Seeing the first few videos posted for the 2nd kickstarter, I was annoyed. Then, seeing the latest artist video posted, my jaw dropped on the floor. What I felt at this moment is beyond words and can only be understood by someone who has been observing the tireless, daily struggle of all the open source video editors for over six years. Particularly with a claim like this going unedited: “This thing exists! It’s called Novacut”.
I immediately posted a comment on YouTube, in which I did not mince my words. You can now have a better idea why I found it logical to link to Danny’s post afterwards. I linked to it with the shortest post summary I could think of, because:
- I could not condone his post: I was agreeing with what he presented.
- I could not add arguments in the same direction, since
- I could not think of a better way to say what he said, although his point about “this is a trend to be stopped” was certainly misunderstood as a personal attack.
- You can guess from the tone of my YouTube comment, I was not in a good disposition at that time.
- I am not the best writer there is (it took me over 9 hours just to write the post you’re reading right now).
And all hell broke lose.
Did breaking the bundle of arrows do any good? Does trying to prove the point in public achieve anything but suffering?
I need to say that I ideologically still stand behind my endorsement of that blog post and the comments I have posted. Sometimes, even when you know that saying such things out loud can’t possibly be seen in a good light, you still have to say it, for the sake of exposing to the public at large the situation as you have analyzed it to be. Open source is also a matter of dealing in public as much as possible. Leave your dissent buried in your IRC channel and private discussions, and you do not achieve anything for you, for the person you disagree with, for the world.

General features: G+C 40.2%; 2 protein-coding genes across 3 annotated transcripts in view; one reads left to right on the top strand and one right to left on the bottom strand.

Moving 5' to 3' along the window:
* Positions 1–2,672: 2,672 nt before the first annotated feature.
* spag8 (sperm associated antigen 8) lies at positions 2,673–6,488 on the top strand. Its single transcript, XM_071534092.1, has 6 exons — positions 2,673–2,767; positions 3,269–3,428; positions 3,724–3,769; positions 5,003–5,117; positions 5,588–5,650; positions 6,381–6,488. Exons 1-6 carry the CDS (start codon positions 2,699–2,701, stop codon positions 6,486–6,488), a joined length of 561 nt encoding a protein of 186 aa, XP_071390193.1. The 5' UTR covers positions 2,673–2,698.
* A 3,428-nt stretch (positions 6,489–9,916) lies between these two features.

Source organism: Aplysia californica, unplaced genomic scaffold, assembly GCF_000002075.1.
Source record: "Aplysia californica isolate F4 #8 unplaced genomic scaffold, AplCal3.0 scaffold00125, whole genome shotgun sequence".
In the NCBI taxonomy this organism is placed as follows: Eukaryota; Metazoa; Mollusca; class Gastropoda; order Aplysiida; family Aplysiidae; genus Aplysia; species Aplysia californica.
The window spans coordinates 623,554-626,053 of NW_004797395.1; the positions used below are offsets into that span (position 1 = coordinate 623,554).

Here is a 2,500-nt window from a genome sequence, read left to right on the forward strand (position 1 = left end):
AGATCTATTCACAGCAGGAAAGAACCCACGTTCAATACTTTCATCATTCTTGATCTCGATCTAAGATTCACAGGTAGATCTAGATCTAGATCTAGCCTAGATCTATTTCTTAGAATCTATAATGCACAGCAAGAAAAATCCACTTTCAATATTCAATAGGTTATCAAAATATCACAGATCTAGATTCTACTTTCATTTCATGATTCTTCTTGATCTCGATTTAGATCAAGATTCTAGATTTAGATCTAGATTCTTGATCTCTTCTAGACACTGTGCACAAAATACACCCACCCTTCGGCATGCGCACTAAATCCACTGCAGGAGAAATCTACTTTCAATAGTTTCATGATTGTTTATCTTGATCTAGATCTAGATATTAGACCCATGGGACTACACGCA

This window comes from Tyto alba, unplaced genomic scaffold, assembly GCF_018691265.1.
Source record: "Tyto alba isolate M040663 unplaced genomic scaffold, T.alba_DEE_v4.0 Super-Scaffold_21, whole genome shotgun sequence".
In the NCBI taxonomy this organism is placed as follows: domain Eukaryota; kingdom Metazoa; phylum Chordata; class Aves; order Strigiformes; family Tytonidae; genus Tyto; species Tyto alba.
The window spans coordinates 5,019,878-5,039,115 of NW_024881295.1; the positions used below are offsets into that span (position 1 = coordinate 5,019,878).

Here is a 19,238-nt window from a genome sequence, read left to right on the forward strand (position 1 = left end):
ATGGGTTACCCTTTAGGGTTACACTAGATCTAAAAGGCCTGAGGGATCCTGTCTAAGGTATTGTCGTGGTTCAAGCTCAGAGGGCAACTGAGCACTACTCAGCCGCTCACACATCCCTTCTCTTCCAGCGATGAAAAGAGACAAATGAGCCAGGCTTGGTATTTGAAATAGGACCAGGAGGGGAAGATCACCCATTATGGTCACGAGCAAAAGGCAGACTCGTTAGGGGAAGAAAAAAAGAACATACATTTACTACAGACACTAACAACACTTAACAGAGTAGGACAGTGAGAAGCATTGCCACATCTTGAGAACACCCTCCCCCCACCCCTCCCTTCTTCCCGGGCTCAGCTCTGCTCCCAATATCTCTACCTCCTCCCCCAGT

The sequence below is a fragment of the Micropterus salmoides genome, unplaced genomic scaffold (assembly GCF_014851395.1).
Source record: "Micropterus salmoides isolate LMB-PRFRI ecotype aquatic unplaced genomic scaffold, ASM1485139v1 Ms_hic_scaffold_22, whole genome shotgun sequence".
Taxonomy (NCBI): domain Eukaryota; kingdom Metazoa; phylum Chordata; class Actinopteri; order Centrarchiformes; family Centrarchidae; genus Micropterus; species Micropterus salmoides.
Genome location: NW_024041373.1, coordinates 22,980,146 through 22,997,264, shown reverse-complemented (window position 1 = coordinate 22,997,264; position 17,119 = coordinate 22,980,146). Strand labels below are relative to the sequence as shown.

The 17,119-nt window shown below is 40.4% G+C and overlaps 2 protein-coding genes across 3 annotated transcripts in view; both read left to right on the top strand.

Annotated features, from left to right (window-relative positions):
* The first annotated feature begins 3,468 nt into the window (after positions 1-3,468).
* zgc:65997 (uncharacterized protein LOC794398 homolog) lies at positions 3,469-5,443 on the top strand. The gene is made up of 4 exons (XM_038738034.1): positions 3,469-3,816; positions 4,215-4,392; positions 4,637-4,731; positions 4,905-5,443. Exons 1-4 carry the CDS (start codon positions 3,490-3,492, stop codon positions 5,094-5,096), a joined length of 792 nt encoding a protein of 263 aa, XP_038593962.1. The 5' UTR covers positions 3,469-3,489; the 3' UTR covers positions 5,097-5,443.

As improbable as it may seem, to me this is not about money. 25 000$ is peanuts. I’m not saying this because I’m a rich businessman or rockstar developer—I’m a student who spends most if not all his free time contributing to open source. I don’t make a dime on it and I’ve never been into this for the money. If it was about money I would have bought myself a copy of Sony Vegas years ago and called it a day, because I’ve spent so many years working on getting pitivi back on track that I am at a net loss in terms of unpaid work. I even wrote the user manual in secret while I was working in a summer job, and this year I had to take time away from supervising 23 employees while I spent all the rest of my free awake time mentoring SoC students for pitivi (and I still think the amount of mentoring I could provide was insufficient). My weekly paycheck was smaller because I spent less time working “in the real world”. Hang on, where was I heading towards when I started this paragraph?
Ah right: Jason, I don’t mind you getting 25 grand. That’s not the point.
I spoke the truth when I said that I knew you guys would reach the goal a few days ago, it was not even a question in my mind. Deep down, I knew that for sure as soon as you passed your previous milestone of 11K$.
I am still a bit dumbfounded that, in the comments on that blog post, there were accusations of actively “threatening the financial security of [Jason’s] family”. I hope I can make that clear. It has never been something as outlandish as trying to bankrupt your family.
I’ve juggled with the ideas for years and I still haven’t found a definitive answer to what could be achieved if we threw money at pitivi. It’s not like I’m seeing a financial loss here, it has been going on for years without any budget. I rather wished you’d have got 250 000$ instead of 25 000$. I am unable to imagine, as others pointed out, what you can do in the long run with a mere 25K without quickly implementing a more permanent business model that regularly brings in significant amounts of money. I sincerely hope you get your financial situation sorted out.